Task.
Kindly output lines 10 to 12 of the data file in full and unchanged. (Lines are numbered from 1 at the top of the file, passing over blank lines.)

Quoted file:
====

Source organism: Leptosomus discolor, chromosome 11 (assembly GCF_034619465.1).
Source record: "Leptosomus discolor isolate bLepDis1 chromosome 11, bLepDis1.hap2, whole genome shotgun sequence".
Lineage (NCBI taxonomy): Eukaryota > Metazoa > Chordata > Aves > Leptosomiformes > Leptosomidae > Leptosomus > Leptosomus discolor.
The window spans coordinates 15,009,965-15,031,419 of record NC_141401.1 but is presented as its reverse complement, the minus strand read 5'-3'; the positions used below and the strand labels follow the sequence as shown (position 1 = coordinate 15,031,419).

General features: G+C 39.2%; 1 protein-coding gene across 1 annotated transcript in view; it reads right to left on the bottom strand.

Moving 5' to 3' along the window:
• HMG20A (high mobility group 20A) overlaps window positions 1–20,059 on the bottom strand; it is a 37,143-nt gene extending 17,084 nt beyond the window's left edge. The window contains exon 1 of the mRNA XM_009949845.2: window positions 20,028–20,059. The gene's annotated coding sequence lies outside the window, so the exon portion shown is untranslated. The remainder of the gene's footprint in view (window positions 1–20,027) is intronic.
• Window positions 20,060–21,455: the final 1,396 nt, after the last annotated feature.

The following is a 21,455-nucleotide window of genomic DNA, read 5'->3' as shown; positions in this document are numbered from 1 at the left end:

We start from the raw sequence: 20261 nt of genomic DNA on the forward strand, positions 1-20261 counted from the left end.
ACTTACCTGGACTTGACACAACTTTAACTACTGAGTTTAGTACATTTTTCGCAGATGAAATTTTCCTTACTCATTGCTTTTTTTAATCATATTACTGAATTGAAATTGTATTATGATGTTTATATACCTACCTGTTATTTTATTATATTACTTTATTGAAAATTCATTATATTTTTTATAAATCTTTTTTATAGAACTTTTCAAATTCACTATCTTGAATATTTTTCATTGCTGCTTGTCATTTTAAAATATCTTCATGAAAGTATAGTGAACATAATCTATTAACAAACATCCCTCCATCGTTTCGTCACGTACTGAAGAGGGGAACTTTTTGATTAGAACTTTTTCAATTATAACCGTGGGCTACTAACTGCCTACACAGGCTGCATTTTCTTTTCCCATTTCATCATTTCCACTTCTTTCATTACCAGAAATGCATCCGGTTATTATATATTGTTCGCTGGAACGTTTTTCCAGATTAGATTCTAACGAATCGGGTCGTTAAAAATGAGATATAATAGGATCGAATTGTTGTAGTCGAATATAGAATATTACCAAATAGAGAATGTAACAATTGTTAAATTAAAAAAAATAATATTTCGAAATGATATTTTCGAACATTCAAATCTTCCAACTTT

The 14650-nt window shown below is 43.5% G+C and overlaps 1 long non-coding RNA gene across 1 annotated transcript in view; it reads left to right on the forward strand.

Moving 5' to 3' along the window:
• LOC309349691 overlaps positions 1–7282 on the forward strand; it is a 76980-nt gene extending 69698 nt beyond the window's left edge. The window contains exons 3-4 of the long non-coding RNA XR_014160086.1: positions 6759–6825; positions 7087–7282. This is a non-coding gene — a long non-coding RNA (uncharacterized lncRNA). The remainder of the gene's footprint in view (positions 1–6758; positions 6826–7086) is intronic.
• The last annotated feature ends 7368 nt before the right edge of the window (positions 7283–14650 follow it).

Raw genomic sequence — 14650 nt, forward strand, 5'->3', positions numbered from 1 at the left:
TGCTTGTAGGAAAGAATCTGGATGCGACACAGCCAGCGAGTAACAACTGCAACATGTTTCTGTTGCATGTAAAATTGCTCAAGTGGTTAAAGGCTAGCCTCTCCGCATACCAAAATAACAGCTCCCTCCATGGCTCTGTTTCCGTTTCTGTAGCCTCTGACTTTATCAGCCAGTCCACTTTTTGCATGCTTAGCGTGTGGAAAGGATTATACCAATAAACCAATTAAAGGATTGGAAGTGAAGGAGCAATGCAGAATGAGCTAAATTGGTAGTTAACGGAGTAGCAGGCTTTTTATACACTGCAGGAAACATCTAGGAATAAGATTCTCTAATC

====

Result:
We start from the raw sequence: 20261 nt of genomic DNA on the forward strand, positions 1-20261 counted from the left end.
ACTTACCTGGACTTGACACAACTTTAACTACTGAGTTTAGTACATTTTTCGCAGATGAAATTTTCCTTACTCATTGCTTTTTTTAATCATATTACTGAATTGAAATTGTATTATGATGTTTATATACCTACCTGTTATTTTATTATATTACTTTATTGAAAATTCATTATATTTTTTATAAATCTTTTTTATAGAACTTTTCAAATTCACTATCTTGAATATTTTTCATTGCTGCTTGTCATTTTAAAATATCTTCATGAAAGTATAGTGAACATAATCTATTAACAAACATCCCTCCATCGTTTCGTCACGTACTGAAGAGGGGAACTTTTTGATTAGAACTTTTTCAATTATAACCGTGGGCTACTAACTGCCTACACAGGCTGCATTTTCTTTTCCCATTTCATCATTTCCACTTCTTTCATTACCAGAAATGCATCCGGTTATTATATATTGTTCGCTGGAACGTTTTTCCAGATTAGATTCTAACGAATCGGGTCGTTAAAAATGAGATATAATAGGATCGAATTGTTGTAGTCGAATATAGAATATTACCAAATAGAGAATGTAACAATTGTTAAATTAAAAAAAATAATATTTCGAAATGATATTTTCGAACATTCAAATCTTCCAACTTT

The 14650-nt window shown below is 43.5% G+C and overlaps 1 long non-coding RNA gene across 1 annotated transcript in view; it reads left to right on the forward strand.